For my ninth rock n roll roadtrip of 2018 I splurged and bought a VIP Meet and Greet package with Def Leppard. I was going solo to this show so I thought, why not? Everyone knows what a huge Vivian Campbell fan I am and that I co-admin a Riverdogs Fanpage (www.facebook.com/groups/RiverdogsBand/). I have met Viv quite a few times but never have I done a fan meet and greet with Def Leppard even though I had met the band before. I am a member of a few fan pages and one of the questions that gets asked a lot is what is a meet and greet like? So in this post I am going to talk about my experience at the Def Leppard show in Raleigh, North Carolina on June 5, 2018.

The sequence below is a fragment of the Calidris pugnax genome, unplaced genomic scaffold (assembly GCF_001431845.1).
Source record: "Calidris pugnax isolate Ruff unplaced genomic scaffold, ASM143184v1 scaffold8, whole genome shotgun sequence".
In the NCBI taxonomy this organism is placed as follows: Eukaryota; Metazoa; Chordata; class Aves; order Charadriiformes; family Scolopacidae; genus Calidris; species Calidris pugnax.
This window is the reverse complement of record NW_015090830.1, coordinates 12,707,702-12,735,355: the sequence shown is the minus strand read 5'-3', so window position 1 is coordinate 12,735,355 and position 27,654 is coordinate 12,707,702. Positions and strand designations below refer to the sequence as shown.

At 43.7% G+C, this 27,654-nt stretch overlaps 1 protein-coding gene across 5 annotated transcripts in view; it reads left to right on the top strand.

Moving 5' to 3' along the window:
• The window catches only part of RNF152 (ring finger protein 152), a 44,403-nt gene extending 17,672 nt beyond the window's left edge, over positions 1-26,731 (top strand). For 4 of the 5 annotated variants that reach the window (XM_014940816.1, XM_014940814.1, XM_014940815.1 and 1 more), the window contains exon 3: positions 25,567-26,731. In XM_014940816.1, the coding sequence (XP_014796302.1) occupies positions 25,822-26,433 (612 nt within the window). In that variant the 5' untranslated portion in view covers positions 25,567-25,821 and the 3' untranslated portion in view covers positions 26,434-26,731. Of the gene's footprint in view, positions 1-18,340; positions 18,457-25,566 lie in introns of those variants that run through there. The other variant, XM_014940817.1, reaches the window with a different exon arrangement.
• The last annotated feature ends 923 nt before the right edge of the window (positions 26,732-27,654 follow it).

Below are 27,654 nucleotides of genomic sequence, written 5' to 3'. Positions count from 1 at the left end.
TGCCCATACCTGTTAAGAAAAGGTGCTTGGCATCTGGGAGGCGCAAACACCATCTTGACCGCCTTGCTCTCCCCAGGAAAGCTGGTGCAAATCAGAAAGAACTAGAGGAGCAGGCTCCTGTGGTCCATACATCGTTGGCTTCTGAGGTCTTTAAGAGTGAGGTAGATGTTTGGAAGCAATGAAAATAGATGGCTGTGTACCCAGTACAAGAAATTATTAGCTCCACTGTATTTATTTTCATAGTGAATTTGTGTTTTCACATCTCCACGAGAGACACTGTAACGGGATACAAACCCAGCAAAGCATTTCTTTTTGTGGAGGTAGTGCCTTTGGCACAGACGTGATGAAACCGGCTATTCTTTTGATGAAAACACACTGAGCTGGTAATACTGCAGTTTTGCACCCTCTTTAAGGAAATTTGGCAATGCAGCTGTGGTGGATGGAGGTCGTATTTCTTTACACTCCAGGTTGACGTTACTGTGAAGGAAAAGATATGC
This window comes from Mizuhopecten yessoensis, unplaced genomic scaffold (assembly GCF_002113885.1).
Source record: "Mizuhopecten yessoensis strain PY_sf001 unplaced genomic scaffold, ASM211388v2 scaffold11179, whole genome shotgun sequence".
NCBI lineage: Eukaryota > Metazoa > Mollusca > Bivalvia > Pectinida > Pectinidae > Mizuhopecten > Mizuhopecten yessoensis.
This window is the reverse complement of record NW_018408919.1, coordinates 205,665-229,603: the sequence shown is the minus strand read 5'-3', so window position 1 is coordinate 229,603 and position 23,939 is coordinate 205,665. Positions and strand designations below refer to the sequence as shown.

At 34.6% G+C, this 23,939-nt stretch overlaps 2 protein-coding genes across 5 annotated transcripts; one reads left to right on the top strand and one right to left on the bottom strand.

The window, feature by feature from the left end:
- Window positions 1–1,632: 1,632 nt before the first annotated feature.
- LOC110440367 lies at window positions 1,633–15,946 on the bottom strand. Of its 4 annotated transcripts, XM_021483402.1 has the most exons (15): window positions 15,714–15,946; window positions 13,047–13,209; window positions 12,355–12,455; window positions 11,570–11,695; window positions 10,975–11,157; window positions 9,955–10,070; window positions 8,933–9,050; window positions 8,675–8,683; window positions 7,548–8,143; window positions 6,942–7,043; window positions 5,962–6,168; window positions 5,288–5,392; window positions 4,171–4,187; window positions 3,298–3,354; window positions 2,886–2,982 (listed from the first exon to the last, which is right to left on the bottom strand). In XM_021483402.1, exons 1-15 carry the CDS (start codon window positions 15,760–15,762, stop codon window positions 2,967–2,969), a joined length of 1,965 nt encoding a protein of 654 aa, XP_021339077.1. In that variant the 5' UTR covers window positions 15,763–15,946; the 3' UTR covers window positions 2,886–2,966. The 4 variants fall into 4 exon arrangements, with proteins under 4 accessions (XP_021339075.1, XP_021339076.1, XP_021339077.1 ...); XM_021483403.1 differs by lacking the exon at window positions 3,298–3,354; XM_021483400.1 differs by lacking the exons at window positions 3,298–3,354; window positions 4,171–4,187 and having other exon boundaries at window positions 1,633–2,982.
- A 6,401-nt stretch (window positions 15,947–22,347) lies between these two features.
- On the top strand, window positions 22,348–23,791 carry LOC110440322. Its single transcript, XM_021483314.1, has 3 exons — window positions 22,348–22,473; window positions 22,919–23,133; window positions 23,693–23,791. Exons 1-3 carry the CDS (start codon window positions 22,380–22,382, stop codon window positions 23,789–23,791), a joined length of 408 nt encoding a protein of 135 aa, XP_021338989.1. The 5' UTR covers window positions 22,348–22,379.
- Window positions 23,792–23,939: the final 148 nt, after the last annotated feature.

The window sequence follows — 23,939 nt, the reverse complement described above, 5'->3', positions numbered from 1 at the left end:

I left for Raleigh mid morning driving an uneventful three hour and forty minutes from Virginia. I checked into my hotel and got changed. I had bought a pair of Chuck Taylor Converse with the Union Jack on them and also had my vintage Def Leppard "women" shirt that I had purchased at my first Def Leppard show in 1988 when I was just 13 years old. I arrived at the PNC Arena about 30 minutes before the scheduled meet and greet time, which was 4:45. I parked close by under a tree (it was a scorcher) and proceeded to tailgate with a couple who was seeing Def Leppard for the first time in over 35 years! At 4:35 I walked over to the appointed meeting place and got in line. It was well organized and they began to let us in early. One thing that you should know is that you have to have ID and be the purchaser on record to be able to pick up your meet and greet packages. After I got my swag bag, ticket to the show and lanyard pass, we were let into the lobby area where we were allowed to shop the merch. What I loved is that Def Leppard was doing soundcheck at this time. So, while we couldn't get a peek at them, we were able to hear them play. The VIP package included a set of vintage postcards, a luggage tag, a passport holder, a signed Hysteria poster and a large canvas tote. It was a lot of loot! And NO, you can't leave to take it to your car. Once you are in, you are in for the night!